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Latent Error (or Latent Condition)

e terms "active" and "latent" as applied to errors were coined by James Reason.(1,2) Latent errors (or latent conditions) refer to less apparent failures of organisation or design that contributed to the occurrence of errors or allowed them to cause harm to workers. For instance, whereas the active failure in a particular adverse event may have been a mistake in programming a logic controller, a latent error might be that the institution uses multiple different software code, making programming errors more likely. Thus, latent errors are quite literally "accidents waiting to happen."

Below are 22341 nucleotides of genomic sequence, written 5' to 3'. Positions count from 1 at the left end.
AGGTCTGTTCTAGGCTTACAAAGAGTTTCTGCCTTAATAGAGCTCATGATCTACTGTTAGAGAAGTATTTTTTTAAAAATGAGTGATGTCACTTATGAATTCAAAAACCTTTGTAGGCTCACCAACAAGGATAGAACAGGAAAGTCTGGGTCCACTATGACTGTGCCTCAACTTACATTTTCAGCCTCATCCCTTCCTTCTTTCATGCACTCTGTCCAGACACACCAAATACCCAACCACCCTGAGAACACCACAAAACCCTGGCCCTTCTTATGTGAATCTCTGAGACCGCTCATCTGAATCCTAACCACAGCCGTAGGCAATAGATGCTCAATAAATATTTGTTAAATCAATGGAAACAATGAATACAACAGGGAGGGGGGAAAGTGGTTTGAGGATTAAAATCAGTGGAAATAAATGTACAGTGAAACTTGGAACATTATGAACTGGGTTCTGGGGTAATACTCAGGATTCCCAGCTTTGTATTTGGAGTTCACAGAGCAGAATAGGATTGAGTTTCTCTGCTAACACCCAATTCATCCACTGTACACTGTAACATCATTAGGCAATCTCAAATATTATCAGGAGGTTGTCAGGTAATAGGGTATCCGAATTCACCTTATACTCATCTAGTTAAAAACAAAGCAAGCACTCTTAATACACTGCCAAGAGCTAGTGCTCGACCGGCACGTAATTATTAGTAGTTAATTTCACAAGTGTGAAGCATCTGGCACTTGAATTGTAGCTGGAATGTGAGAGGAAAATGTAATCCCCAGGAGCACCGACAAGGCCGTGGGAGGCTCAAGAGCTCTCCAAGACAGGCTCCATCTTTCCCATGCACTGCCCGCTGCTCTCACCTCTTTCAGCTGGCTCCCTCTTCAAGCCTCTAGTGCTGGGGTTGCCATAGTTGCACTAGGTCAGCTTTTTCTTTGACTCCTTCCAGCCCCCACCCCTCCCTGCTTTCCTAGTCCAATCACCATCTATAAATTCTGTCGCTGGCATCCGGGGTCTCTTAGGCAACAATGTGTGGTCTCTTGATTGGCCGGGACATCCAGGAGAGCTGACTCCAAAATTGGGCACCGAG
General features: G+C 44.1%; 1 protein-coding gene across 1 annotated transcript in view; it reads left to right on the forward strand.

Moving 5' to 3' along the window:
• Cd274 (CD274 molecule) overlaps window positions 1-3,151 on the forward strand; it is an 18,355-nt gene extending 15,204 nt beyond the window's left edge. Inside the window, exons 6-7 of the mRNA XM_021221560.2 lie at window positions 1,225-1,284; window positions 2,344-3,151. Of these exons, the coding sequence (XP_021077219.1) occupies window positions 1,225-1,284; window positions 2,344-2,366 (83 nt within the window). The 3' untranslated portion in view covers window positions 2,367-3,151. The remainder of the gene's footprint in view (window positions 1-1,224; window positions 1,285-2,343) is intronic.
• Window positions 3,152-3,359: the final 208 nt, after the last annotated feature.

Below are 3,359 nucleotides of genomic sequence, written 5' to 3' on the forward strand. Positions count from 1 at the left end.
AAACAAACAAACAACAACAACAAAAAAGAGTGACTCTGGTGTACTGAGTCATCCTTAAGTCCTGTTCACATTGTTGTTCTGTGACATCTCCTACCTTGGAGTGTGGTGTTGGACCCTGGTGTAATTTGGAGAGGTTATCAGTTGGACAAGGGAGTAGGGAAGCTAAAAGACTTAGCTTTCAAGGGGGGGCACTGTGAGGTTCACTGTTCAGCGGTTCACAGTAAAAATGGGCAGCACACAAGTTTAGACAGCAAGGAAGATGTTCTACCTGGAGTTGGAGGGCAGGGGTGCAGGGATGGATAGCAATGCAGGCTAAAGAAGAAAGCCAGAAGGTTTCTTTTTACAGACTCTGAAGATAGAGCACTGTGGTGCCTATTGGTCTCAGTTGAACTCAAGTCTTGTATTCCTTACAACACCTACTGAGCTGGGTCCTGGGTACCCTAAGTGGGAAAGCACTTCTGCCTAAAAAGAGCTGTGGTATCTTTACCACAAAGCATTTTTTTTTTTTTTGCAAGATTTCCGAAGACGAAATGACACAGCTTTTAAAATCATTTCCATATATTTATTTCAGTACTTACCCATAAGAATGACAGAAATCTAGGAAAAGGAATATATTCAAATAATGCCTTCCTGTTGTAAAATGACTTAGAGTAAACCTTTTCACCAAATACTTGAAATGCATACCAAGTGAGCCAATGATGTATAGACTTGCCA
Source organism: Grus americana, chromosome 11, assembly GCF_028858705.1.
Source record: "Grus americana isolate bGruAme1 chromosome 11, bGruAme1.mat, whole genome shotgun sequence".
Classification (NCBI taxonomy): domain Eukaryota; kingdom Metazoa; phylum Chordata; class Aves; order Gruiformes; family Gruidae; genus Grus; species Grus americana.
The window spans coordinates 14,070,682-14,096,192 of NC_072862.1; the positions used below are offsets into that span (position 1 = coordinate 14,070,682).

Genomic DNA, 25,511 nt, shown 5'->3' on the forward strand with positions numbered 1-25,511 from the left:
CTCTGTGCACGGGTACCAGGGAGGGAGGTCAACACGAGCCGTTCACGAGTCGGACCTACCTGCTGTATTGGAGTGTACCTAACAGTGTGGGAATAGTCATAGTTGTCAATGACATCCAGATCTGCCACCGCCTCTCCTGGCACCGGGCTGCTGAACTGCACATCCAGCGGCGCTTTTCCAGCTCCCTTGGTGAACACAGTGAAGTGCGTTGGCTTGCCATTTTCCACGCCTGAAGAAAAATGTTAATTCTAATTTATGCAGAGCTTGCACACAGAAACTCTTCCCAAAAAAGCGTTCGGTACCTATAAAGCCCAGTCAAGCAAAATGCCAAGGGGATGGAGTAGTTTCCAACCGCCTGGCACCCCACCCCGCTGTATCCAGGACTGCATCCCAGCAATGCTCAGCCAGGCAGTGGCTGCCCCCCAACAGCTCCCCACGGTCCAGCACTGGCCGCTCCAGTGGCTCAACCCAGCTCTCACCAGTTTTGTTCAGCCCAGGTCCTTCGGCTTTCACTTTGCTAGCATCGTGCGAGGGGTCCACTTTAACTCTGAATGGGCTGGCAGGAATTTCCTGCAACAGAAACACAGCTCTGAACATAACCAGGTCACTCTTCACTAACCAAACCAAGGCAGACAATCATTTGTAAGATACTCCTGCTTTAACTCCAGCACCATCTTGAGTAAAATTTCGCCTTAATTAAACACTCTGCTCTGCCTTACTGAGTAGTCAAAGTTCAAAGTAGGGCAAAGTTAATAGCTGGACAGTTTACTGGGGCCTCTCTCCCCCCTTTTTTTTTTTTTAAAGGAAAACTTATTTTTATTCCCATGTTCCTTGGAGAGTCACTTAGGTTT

Latent errors are sometimes referred to as errors at the "blunt end," referring to the many layers of the safety management system that affect the person carrying out the task. Active failures, in contrast, are sometimes referred to as errors at the ?sharp end,? or the personnel involved in the performance of the task.


  • Reason JT. Human Error. New York, NY: Cambridge University Press; 1990.
  • Reason J. Human error: models and management. BMJ. 2000;320:768-770.
  • From website: Patient Safety Network, PSNet



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